Category: Art Mob Book

The Art Mob: Still Together

Art Mob meet-up
Central Park, safely spaced

We’re ecstatic to report that the Art Mob is still together. The group shows every sign of surviving the pandemic, despite being separated by miles, and by the high risk of choral singing in an age in which “aerosols” has become a four-letter word.

Monday night is Mob night.
Actual proof that Bree ate a bug.

We’re together every Monday night, in a virtual meeting. (I’ll call it a Zoom meeting. It’s not actually on Zoom.) Mostly, we chat, catching up on the state of each other’s relationships, health, hair, and knitting/sewing projects. Sometimes we have trivia contests, make up poems, or watch our newest and bravest member, Bree, eat freeze-dried bugs. (She’s a vegan; this was just a fling.) We can’t sing as a unit because of the limitations of the software, but we sometimes sing to each other. Music is, needless to say, a central element in the Mob’s existence, but the personal connections among our members are no less important. So we’ve been using the available technology to keep those in as good a state of repair as anyone could expect.

The biggest thing to happen recently, though, was that we got together in the flesh. Taking advantage of the (at least temporary) return of several singers who’d been hiding out from COVID in various far-flung regions, we met at Sheep Meadow in Central Park on the bright afternoon of October 10. We all wore masks, and we did a reasonable job of staying six feet apart, despite an impulse among many of us to hug the others and never let go.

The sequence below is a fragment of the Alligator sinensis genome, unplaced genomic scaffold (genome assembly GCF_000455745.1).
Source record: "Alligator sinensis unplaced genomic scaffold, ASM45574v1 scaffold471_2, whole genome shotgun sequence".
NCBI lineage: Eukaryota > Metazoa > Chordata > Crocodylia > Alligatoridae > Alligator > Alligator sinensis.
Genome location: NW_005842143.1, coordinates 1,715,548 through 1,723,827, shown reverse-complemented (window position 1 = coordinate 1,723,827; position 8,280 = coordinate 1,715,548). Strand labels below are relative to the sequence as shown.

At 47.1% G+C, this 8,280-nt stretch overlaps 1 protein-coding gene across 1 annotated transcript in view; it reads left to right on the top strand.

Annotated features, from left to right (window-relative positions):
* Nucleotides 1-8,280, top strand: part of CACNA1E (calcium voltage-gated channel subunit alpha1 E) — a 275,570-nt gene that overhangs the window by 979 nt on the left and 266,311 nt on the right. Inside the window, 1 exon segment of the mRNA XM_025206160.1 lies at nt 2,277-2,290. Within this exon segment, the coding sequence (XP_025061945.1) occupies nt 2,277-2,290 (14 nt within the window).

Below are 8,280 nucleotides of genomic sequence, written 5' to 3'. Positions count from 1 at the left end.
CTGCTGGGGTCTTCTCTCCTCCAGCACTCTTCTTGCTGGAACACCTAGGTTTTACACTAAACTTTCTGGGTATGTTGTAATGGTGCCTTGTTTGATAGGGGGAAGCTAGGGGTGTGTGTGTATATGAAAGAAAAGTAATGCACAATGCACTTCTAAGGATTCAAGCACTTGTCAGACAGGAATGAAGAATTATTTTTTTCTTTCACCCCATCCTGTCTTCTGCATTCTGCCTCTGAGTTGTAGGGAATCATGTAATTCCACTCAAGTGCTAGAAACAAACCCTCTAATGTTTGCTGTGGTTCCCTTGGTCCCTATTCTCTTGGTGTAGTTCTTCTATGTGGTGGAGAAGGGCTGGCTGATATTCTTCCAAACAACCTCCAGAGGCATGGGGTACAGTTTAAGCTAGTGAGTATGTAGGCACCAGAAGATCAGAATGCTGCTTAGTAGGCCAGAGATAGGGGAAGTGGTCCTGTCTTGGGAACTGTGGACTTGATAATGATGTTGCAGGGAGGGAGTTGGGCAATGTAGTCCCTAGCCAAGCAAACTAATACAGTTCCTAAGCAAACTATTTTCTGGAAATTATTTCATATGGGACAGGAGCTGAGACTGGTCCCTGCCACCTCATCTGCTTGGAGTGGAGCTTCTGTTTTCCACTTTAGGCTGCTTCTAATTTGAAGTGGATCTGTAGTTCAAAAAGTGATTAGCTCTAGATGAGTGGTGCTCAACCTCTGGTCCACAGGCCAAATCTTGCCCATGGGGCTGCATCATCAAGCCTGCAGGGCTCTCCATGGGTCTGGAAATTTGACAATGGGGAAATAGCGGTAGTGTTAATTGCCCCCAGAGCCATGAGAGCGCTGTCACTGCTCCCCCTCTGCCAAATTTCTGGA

Mob meet-up 1
A fair representation. More next time!

And we sang! You gotta say, singing with a mask on and standing no closer than six feet from anybody else isn’t exactly the aesthetic ideal, but it was emotionally thrilling. We sang some old favorites and some new favorites from our most recent concert: “Africa” (of course!), “Amazing Grace,” “David’s Lamentation,” “The Old Crossroads,” and “Dark as a Dungeon.” Nobody wanted to stop, so we sang them all two or three times.

Then, alas, we had to part. But it was a gladdening preview of things to come. When they’ll come is still up in the air, along with the infectious droplets, but we’ll be ready. See you then!

P.S. If you haven’t yet ordered your copy of “The Art Mob Tops 40,” the first and only Art Mob book, what’s the matter with you?

Order your copy now!


Bound and Determined! The Art Mob Gets Published!

Legends of the Art Mob, Part I

One reader cried all the way through it, for all the best reasons. Another laughed out loud, and we hope that she had the right reasons for doing that. A third praised it as “witty and wise,” while yet another said he liked it a lot, and not only because of the nice things it said about him. The author—veteran Mobster Dean Rainey—says that he started writing it simply as an expanded version of the concert program, but it grew into a history, a series of portraits of our singers, and some reflections about the Mob’s place in the world. And there are pictures!

It’s The Art Mob Tops 40, the first book ever about the Art Mob, available now at Blurb.com.

Looks like this on the outside …

The author of The Art Mob Tops 40 is the same guy who writes the program notes for our concerts, and he tells us how he got that enviable job. The notes for our 40th anniversary concert series, in fact, are included in the book and provide its structure. From this base, it wanders down sinuous pathways of Mob lore and expands into chapters like “The Marcia Mystique” (on Marcia Tucker, the group’s founder) and bonus features such as a comprehensive listing of Art Mob singers since 1992.

…rollicking stories on the inside!

There are rollicking old stories, and there are hopeful looks into the future. You’ll get a longtime insider’s view of Mob goings-on, and you might learn things about some of the singers that you would never in a million years have suspected!

While you’re waiting for the end of the pandemic, when we can sing together again, The Art Mob Tops 40 makes for an entertaining and informative read about your favorite a cappella group. What’s more, the Art Mob gets $5 for each copy sold on Blurb, so you’re helping us survive by getting yourself something fun to read. If you’re an Art Mob fan, you want this! Get yours now!!

—Dean Rainey